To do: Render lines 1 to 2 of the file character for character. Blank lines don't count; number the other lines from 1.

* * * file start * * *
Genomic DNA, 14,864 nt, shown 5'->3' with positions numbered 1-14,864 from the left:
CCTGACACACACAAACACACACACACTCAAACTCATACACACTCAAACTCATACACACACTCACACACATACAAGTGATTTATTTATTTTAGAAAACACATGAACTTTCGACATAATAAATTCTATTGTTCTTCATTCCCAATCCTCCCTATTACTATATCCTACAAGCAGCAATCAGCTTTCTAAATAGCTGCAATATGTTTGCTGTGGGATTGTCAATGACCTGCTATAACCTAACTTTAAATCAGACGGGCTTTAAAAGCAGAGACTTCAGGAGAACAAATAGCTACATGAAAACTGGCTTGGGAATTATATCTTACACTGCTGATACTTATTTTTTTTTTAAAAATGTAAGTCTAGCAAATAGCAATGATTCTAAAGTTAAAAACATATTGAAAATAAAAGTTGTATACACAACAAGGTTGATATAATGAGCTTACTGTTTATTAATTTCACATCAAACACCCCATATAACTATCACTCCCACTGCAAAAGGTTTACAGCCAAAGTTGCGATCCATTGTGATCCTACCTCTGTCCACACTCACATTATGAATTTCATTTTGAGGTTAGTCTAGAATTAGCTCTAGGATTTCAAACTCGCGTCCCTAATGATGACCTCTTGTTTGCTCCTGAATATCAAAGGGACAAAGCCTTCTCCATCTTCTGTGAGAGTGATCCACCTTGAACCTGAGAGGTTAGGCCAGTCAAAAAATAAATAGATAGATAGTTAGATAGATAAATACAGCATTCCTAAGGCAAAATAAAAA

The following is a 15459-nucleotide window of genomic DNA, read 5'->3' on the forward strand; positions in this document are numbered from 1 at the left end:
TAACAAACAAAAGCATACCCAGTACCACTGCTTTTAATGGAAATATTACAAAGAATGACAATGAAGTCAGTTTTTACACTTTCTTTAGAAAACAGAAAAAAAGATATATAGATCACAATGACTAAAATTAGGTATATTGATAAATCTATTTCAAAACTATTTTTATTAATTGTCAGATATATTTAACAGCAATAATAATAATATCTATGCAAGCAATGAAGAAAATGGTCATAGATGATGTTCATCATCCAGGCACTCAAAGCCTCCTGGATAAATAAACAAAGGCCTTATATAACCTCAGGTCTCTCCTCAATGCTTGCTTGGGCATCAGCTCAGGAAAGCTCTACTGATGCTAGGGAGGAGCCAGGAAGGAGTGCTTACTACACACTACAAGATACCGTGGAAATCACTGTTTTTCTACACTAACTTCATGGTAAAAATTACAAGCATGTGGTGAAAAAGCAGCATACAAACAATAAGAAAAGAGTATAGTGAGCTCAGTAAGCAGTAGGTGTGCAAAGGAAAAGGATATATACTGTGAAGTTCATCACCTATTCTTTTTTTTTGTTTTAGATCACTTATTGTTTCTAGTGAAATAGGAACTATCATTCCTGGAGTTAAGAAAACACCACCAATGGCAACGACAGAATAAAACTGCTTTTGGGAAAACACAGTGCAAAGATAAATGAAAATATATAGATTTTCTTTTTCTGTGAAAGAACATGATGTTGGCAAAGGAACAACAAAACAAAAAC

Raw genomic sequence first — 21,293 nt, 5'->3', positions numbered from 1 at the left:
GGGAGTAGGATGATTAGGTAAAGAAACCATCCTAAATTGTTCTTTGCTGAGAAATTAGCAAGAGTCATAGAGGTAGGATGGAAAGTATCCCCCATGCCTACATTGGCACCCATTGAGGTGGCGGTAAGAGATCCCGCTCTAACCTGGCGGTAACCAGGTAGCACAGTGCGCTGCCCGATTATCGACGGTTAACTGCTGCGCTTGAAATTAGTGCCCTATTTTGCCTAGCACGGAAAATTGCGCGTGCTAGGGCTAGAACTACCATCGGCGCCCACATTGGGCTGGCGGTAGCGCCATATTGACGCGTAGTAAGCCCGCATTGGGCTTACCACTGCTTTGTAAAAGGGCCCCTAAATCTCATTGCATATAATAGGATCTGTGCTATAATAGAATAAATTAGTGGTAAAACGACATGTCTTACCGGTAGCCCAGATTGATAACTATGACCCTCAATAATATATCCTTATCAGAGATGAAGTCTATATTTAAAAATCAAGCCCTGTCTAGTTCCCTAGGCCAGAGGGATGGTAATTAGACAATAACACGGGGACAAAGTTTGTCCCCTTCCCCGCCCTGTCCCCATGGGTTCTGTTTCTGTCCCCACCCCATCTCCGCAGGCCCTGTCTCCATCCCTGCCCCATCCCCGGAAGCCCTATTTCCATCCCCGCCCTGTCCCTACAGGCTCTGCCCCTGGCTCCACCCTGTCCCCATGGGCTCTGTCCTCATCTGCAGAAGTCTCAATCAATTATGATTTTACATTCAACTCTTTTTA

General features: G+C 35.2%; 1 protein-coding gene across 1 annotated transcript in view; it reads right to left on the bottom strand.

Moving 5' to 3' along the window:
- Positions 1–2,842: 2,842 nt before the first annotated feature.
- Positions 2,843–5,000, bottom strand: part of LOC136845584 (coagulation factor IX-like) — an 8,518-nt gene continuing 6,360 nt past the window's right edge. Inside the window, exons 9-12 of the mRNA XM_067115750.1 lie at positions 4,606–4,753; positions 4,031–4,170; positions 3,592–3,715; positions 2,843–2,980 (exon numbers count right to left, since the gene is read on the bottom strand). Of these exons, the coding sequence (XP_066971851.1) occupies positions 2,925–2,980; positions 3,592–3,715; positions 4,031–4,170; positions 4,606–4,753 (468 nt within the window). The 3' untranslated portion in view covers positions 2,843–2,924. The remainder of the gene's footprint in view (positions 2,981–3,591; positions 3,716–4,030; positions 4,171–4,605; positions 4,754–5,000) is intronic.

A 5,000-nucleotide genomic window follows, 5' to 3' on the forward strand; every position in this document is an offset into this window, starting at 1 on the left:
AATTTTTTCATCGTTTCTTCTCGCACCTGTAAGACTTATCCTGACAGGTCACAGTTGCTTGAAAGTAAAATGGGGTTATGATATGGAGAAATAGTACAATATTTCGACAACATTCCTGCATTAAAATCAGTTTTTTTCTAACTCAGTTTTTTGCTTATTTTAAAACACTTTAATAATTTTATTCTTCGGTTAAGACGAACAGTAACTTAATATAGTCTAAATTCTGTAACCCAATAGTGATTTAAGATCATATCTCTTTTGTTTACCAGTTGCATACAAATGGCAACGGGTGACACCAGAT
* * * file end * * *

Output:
Genomic DNA, 14,864 nt, shown 5'->3' with positions numbered 1-14,864 from the left:
CCTGACACACACAAACACACACACACTCAAACTCATACACACTCAAACTCATACACACACTCACACACATACAAGTGATTTATTTATTTTAGAAAACACATGAACTTTCGACATAATAAATTCTATTGTTCTTCATTCCCAATCCTCCCTATTACTATATCCTACAAGCAGCAATCAGCTTTCTAAATAGCTGCAATATGTTTGCTGTGGGATTGTCAATGACCTGCTATAACCTAACTTTAAATCAGACGGGCTTTAAAAGCAGAGACTTCAGGAGAACAAATAGCTACATGAAAACTGGCTTGGGAATTATATCTTACACTGCTGATACTTATTTTTTTTTTAAAAATGTAAGTCTAGCAAATAGCAATGATTCTAAAGTTAAAAACATATTGAAAATAAAAGTTGTATACACAACAAGGTTGATATAATGAGCTTACTGTTTATTAATTTCACATCAAACACCCCATATAACTATCACTCCCACTGCAAAAGGTTTACAGCCAAAGTTGCGATCCATTGTGATCCTACCTCTGTCCACACTCACATTATGAATTTCATTTTGAGGTTAGTCTAGAATTAGCTCTAGGATTTCAAACTCGCGTCCCTAATGATGACCTCTTGTTTGCTCCTGAATATCAAAGGGACAAAGCCTTCTCCATCTTCTGTGAGAGTGATCCACCTTGAACCTGAGAGGTTAGGCCAGTCAAAAAATAAATAGATAGATAGTTAGATAGATAAATACAGCATTCCTAAGGCAAAATAAAAA